Mitsubishi is the latest Japanese automaker to accelerate its electrification strategy as demand for electric vehicles continues climbing at a record rate.
The company revealed a new business plan Friday, “Challenge 2025,” that involves four new EVs, including an electric pickup truck.
Mitsubishi unveils new electric strategy and spending plan
Despite being an early EV pioneer, launching its iMiEV electric kei car on World Environment Day in 2009, eventually making its way to the US as the Mitsubishi, the Japanese automaker currently has no purely electric vehicles in its North American or European lineup.
As part of Mitsubishi’s new strategy, the automaker plans for 100% of its sales to be either pure electric or hybrid by 2035, compared to its previous guidance of 50% electrified sales by 2030.
Mitsubishi calls the next two years “a turning point to a major transition” as it looks toward contributing to a sustainable society with a beefed-up lineup of electrified vehicles.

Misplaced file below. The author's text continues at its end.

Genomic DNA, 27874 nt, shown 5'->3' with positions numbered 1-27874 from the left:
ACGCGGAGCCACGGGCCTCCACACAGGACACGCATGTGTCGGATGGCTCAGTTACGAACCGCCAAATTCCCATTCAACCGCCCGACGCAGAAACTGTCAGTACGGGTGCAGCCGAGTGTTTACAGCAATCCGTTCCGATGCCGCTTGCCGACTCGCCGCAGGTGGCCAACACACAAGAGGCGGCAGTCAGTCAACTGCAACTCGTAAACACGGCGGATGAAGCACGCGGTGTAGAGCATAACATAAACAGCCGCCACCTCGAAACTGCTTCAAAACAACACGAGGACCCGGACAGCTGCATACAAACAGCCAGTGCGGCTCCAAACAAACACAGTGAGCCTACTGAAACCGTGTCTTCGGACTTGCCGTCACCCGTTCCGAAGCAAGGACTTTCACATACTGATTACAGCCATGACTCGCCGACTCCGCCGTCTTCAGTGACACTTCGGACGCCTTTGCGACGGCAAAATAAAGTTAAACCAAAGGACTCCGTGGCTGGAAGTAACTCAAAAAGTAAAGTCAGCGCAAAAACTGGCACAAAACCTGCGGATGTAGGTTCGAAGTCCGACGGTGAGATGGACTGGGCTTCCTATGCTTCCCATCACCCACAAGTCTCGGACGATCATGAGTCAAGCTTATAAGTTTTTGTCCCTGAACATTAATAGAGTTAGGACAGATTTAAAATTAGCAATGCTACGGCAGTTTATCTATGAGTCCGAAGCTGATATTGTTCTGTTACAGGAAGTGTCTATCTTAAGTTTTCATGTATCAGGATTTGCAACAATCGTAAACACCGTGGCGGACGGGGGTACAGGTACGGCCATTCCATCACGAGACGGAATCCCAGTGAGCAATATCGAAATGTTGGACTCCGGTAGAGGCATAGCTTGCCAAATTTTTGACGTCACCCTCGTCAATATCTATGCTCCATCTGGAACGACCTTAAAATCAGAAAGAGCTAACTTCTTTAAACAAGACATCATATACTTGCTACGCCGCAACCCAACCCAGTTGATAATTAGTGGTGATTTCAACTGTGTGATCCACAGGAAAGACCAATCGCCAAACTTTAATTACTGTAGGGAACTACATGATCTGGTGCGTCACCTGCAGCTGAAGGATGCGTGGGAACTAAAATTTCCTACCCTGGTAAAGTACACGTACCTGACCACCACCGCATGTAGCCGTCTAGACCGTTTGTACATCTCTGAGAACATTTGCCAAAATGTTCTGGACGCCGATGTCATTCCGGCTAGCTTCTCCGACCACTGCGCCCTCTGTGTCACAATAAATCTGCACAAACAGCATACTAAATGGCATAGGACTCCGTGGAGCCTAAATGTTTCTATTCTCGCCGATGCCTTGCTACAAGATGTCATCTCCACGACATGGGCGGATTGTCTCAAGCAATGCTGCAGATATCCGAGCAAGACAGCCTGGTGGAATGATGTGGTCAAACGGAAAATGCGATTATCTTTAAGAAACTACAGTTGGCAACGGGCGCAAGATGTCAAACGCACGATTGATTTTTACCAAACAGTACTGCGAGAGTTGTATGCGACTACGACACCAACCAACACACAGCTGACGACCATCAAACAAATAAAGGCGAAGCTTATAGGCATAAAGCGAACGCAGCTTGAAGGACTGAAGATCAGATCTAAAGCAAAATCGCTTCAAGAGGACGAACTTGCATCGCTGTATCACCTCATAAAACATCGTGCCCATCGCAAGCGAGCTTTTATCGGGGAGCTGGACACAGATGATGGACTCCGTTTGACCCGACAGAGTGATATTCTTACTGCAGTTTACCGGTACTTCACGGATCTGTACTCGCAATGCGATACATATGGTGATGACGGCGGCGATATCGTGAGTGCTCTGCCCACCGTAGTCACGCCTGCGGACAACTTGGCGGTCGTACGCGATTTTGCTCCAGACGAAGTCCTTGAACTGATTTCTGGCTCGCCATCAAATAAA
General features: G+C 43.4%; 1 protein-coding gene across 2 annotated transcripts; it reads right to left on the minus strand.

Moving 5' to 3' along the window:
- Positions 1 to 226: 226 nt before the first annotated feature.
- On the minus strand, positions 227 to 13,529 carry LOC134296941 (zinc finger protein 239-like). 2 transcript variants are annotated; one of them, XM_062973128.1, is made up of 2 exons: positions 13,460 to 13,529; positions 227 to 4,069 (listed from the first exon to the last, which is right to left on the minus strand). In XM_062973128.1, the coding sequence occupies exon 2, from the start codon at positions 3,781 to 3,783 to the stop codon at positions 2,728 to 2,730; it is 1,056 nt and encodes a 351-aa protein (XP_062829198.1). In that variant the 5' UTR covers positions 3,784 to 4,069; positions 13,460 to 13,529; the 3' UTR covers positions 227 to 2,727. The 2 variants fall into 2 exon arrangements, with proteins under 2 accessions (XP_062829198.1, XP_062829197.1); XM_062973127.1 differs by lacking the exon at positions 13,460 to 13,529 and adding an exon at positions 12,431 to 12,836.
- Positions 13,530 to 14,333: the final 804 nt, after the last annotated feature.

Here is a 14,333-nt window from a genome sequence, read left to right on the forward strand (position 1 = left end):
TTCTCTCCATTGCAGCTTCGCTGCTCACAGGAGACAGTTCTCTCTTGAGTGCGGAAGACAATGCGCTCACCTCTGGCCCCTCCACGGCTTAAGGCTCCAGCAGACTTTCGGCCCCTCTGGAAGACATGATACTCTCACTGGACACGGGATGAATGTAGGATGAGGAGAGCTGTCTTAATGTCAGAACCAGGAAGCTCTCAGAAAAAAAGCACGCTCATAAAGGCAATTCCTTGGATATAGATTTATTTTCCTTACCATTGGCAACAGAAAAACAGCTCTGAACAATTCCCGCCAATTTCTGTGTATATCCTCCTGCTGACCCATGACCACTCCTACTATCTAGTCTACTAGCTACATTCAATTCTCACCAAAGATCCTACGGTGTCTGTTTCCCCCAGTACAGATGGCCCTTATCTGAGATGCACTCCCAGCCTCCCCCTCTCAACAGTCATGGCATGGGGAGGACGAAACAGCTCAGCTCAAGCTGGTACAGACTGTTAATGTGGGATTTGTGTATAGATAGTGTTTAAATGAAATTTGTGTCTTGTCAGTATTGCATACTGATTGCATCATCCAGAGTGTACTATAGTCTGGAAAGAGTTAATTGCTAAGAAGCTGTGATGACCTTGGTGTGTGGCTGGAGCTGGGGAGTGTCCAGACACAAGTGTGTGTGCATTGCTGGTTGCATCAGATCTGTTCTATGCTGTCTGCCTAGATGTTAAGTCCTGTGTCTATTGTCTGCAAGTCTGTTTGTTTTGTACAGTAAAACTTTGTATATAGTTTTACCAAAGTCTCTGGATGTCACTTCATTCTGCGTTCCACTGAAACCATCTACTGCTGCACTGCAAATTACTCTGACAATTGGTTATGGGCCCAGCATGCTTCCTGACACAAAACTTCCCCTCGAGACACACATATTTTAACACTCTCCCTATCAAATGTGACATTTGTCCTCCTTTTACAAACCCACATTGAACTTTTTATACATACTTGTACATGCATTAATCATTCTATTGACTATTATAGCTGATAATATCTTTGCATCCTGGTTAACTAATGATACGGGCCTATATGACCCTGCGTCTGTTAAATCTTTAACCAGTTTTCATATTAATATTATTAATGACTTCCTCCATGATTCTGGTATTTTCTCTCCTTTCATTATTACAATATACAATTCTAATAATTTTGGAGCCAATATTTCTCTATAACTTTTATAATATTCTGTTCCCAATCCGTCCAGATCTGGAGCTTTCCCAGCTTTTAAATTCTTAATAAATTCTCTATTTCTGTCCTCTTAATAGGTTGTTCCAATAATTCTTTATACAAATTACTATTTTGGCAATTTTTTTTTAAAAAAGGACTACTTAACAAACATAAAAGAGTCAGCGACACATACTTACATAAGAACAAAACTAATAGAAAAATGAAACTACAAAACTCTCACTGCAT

To make the transition possible, Mitsubishi plans to ramp up R&D expenses over the next few years to reach 70% of its budget after 2026, up from 20% currently.
In addition, Mitsubishi will strengthen its recently developed strategic partnership to expand its lineup. The Japanese automaker recently formed an alliance with Nissan and Renault to jointly manufacture over 30 new electric vehicles across five common platforms by 2030.
Of the four new fully electric vehicles, one will be through the Nissan alliance and another through the Renault alliance. The other two will consist of an electric pickup truck and a two-row SUV EV.
Mitsubishi’s new strategy sounds exciting with a new electric pickup, a two-row SUV, and two alliance-built EVs, but waiting until 2035 to transform its lineup might be costly.
The Japanese automaker is already falling behind in the fully electric market and is seeing PHEV sales decline. The new electric business strategy and investments are designed to stimulate the Mitsubishi brand and bring it into the modern day, but delaying any further will be wasting valuable time.
Many automakers are already achieving double-digit, even 100%, EV sales and are working on their second or third-generation EVs.
Mitsubishi is the latest Japanese automaker to announce its intentions to accelerate its EV efforts. Toyota appointed a new CEO who mentioned a new EV-first mindset, Nissan plans to release 19 new EVs by 2030, and Honda overhauled its business operations to ramp up EV deployment.